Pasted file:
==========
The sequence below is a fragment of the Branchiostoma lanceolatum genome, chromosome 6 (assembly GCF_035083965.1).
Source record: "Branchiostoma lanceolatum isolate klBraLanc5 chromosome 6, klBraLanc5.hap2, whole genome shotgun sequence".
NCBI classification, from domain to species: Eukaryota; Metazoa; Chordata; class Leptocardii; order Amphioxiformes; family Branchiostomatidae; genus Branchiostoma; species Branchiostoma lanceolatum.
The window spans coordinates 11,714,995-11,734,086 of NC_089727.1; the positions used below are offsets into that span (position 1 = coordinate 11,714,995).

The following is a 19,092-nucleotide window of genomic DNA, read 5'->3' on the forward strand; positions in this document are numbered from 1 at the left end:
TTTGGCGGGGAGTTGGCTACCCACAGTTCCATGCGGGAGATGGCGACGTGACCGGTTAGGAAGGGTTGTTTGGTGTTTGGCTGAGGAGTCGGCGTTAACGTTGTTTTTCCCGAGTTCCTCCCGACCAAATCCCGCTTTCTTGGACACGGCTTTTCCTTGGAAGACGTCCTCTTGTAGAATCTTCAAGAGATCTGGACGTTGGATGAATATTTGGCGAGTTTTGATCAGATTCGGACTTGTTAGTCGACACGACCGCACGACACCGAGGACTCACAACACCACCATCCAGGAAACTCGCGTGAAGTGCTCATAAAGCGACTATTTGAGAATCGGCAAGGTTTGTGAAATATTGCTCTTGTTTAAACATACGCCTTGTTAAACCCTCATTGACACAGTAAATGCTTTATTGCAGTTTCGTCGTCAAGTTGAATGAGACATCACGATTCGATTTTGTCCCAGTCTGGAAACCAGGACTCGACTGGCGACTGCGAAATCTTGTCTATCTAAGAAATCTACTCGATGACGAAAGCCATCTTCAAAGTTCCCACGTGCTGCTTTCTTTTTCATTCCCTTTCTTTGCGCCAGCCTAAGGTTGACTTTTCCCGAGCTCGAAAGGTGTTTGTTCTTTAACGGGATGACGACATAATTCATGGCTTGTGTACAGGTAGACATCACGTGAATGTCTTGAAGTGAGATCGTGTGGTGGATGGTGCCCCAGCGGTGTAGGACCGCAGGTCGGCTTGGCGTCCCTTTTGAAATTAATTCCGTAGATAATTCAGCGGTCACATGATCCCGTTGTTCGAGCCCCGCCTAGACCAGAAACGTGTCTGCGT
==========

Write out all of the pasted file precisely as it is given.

The sequence below is a fragment of the Branchiostoma lanceolatum genome, chromosome 6 (assembly GCF_035083965.1).
Source record: "Branchiostoma lanceolatum isolate klBraLanc5 chromosome 6, klBraLanc5.hap2, whole genome shotgun sequence".
NCBI classification, from domain to species: Eukaryota; Metazoa; Chordata; class Leptocardii; order Amphioxiformes; family Branchiostomatidae; genus Branchiostoma; species Branchiostoma lanceolatum.
The window spans coordinates 11,714,995-11,734,086 of NC_089727.1; the positions used below are offsets into that span (position 1 = coordinate 11,714,995).

The following is a 19,092-nucleotide window of genomic DNA, read 5'->3' on the forward strand; positions in this document are numbered from 1 at the left end:
TTTGGCGGGGAGTTGGCTACCCACAGTTCCATGCGGGAGATGGCGACGTGACCGGTTAGGAAGGGTTGTTTGGTGTTTGGCTGAGGAGTCGGCGTTAACGTTGTTTTTCCCGAGTTCCTCCCGACCAAATCCCGCTTTCTTGGACACGGCTTTTCCTTGGAAGACGTCCTCTTGTAGAATCTTCAAGAGATCTGGACGTTGGATGAATATTTGGCGAGTTTTGATCAGATTCGGACTTGTTAGTCGACACGACCGCACGACACCGAGGACTCACAACACCACCATCCAGGAAACTCGCGTGAAGTGCTCATAAAGCGACTATTTGAGAATCGGCAAGGTTTGTGAAATATTGCTCTTGTTTAAACATACGCCTTGTTAAACCCTCATTGACACAGTAAATGCTTTATTGCAGTTTCGTCGTCAAGTTGAATGAGACATCACGATTCGATTTTGTCCCAGTCTGGAAACCAGGACTCGACTGGCGACTGCGAAATCTTGTCTATCTAAGAAATCTACTCGATGACGAAAGCCATCTTCAAAGTTCCCACGTGCTGCTTTCTTTTTCATTCCCTTTCTTTGCGCCAGCCTAAGGTTGACTTTTCCCGAGCTCGAAAGGTGTTTGTTCTTTAACGGGATGACGACATAATTCATGGCTTGTGTACAGGTAGACATCACGTGAATGTCTTGAAGTGAGATCGTGTGGTGGATGGTGCCCCAGCGGTGTAGGACCGCAGGTCGGCTTGGCGTCCCTTTTGAAATTAATTCCGTAGATAATTCAGCGGTCACATGATCCCGTTGTTCGAGCCCCGCCTAGACCAGAAACGTGTCTGCGT